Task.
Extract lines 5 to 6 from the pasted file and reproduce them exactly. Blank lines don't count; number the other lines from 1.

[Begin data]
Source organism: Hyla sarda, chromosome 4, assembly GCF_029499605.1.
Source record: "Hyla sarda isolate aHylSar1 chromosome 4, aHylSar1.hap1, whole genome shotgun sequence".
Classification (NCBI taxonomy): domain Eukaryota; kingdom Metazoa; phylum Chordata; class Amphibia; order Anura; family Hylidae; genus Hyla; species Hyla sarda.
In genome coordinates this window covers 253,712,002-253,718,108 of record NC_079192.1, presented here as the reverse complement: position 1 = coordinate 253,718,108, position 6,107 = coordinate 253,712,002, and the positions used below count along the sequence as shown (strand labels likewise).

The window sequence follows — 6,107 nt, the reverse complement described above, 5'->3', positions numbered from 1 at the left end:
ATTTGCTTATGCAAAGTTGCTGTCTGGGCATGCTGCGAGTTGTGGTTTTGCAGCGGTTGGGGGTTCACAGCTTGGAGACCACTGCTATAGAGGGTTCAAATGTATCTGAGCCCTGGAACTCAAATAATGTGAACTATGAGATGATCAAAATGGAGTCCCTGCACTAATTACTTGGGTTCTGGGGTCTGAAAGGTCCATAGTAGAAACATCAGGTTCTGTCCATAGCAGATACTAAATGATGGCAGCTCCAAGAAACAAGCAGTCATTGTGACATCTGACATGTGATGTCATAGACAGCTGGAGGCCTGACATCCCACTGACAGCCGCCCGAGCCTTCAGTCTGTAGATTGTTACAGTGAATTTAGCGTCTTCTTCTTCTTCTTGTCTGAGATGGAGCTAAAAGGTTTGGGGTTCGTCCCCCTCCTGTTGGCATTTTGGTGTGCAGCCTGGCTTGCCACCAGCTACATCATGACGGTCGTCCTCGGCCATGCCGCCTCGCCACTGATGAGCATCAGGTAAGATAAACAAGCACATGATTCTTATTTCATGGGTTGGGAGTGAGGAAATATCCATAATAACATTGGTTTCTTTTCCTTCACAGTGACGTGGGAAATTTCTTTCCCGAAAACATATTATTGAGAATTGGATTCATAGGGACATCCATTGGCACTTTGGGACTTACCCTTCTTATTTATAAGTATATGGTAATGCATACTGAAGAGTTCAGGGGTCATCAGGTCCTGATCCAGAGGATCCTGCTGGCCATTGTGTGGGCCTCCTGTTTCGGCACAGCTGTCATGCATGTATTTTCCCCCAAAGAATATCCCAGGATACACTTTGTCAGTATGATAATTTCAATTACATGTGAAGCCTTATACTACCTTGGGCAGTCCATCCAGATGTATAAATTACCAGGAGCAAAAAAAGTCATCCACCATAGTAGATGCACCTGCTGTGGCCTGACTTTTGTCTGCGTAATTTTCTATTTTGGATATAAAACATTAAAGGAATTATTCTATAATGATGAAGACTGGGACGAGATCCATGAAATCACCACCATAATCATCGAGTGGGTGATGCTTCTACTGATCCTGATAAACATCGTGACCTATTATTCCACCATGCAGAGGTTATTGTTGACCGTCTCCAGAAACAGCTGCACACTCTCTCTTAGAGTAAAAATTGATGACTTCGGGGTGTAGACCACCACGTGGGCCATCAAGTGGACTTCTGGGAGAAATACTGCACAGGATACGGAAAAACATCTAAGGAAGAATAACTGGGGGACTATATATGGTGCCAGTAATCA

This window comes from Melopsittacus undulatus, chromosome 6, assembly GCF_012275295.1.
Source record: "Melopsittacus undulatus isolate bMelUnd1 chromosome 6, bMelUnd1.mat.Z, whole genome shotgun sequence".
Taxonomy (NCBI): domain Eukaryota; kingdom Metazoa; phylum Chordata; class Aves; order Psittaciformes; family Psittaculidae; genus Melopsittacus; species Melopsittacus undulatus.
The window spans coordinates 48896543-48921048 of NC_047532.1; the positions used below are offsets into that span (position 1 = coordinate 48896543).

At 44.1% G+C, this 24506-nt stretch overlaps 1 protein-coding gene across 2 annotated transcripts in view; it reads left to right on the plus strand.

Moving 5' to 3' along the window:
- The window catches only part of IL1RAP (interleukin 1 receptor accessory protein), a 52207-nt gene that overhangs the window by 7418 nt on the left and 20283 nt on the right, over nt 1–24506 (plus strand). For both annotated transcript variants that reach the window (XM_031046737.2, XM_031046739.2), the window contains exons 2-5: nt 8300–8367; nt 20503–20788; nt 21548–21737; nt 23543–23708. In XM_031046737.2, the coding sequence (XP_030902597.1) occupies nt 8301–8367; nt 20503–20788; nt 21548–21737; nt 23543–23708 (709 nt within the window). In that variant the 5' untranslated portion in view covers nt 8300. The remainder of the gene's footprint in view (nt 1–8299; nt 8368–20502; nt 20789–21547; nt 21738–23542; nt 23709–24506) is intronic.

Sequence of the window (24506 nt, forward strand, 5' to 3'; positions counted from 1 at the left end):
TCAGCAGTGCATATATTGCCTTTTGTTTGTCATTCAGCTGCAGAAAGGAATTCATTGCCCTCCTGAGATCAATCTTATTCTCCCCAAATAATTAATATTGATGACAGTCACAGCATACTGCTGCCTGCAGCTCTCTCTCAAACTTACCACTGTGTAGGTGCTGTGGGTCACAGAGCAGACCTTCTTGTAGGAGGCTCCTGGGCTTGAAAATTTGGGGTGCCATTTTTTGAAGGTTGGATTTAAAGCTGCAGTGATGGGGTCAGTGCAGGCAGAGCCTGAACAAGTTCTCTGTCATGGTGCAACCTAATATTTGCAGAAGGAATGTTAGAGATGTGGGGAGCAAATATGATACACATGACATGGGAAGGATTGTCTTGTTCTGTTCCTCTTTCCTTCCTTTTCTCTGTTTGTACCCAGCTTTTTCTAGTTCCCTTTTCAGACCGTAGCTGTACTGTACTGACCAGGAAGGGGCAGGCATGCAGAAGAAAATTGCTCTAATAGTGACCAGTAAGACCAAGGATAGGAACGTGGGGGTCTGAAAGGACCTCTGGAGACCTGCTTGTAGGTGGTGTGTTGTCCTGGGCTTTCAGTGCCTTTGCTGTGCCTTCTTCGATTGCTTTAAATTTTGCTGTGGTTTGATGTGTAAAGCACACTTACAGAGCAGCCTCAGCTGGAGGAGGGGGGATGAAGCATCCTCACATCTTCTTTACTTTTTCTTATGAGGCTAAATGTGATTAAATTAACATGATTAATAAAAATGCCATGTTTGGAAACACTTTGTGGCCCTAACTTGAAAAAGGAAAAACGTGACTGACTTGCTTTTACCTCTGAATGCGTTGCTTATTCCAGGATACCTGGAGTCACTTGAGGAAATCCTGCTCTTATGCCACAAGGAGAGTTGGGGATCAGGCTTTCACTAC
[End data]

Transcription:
The window sequence follows — 6,107 nt, the reverse complement described above, 5'->3', positions numbered from 1 at the left end:
ATTTGCTTATGCAAAGTTGCTGTCTGGGCATGCTGCGAGTTGTGGTTTTGCAGCGGTTGGGGGTTCACAGCTTGGAGACCACTGCTATAGAGGGTTCAAATGTATCTGAGCCCTGGAACTCAAATAATGTGAACTATGAGATGATCAAAATGGAGTCCCTGCACTAATTACTTGGGTTCTGGGGTCTGAAAGGTCCATAGTAGAAACATCAGGTTCTGTCCATAGCAGATACTAAATGATGGCAGCTCCAAGAAACAAGCAGTCATTGTGACATCTGACATGTGATGTCATAGACAGCTGGAGGCCTGACATCCCACTGACAGCCGCCCGAGCCTTCAGTCTGTAGATTGTTACAGTGAATTTAGCGTCTTCTTCTTCTTCTTGTCTGAGATGGAGCTAAAAGGTTTGGGGTTCGTCCCCCTCCTGTTGGCATTTTGGTGTGCAGCCTGGCTTGCCACCAGCTACATCATGACGGTCGTCCTCGGCCATGCCGCCTCGCCACTGATGAGCATCAGGTAAGATAAACAAGCACATGATTCTTATTTCATGGGTTGGGAGTGAGGAAATATCCATAATAACATTGGTTTCTTTTCCTTCACAGTGACGTGGGAAATTTCTTTCCCGAAAACATATTATTGAGAATTGGATTCATAGGGACATCCATTGGCACTTTGGGACTTACCCTTCTTATTTATAAGTATATGGTAATGCATACTGAAGAGTTCAGGGGTCATCAGGTCCTGATCCAGAGGATCCTGCTGGCCATTGTGTGGGCCTCCTGTTTCGGCACAGCTGTCATGCATGTATTTTCCCCCAAAGAATATCCCAGGATACACTTTGTCAGTATGATAATTTCAATTACATGTGAAGCCTTATACTACCTTGGGCAGTCCATCCAGATGTATAAATTACCAGGAGCAAAAAAAGTCATCCACCATAGTAGATGCACCTGCTGTGGCCTGACTTTTGTCTGCGTAATTTTCTATTTTGGATATAAAACATTAAAGGAATTATTCTATAATGATGAAGACTGGGACGAGATCCATGAAATCACCACCATAATCATCGAGTGGGTGATGCTTCTACTGATCCTGATAAACATCGTGACCTATTATTCCACCATGCAGAGGTTATTGTTGACCGTCTCCAGAAACAGCTGCACACTCTCTCTTAGAGTAAAAATTGATGACTTCGGGGTGTAGACCACCACGTGGGCCATCAAGTGGACTTCTGGGAGAAATACTGCACAGGATACGGAAAAACATCTAAGGAAGAATAACTGGGGGACTATATATGGTGCCAGTAATCA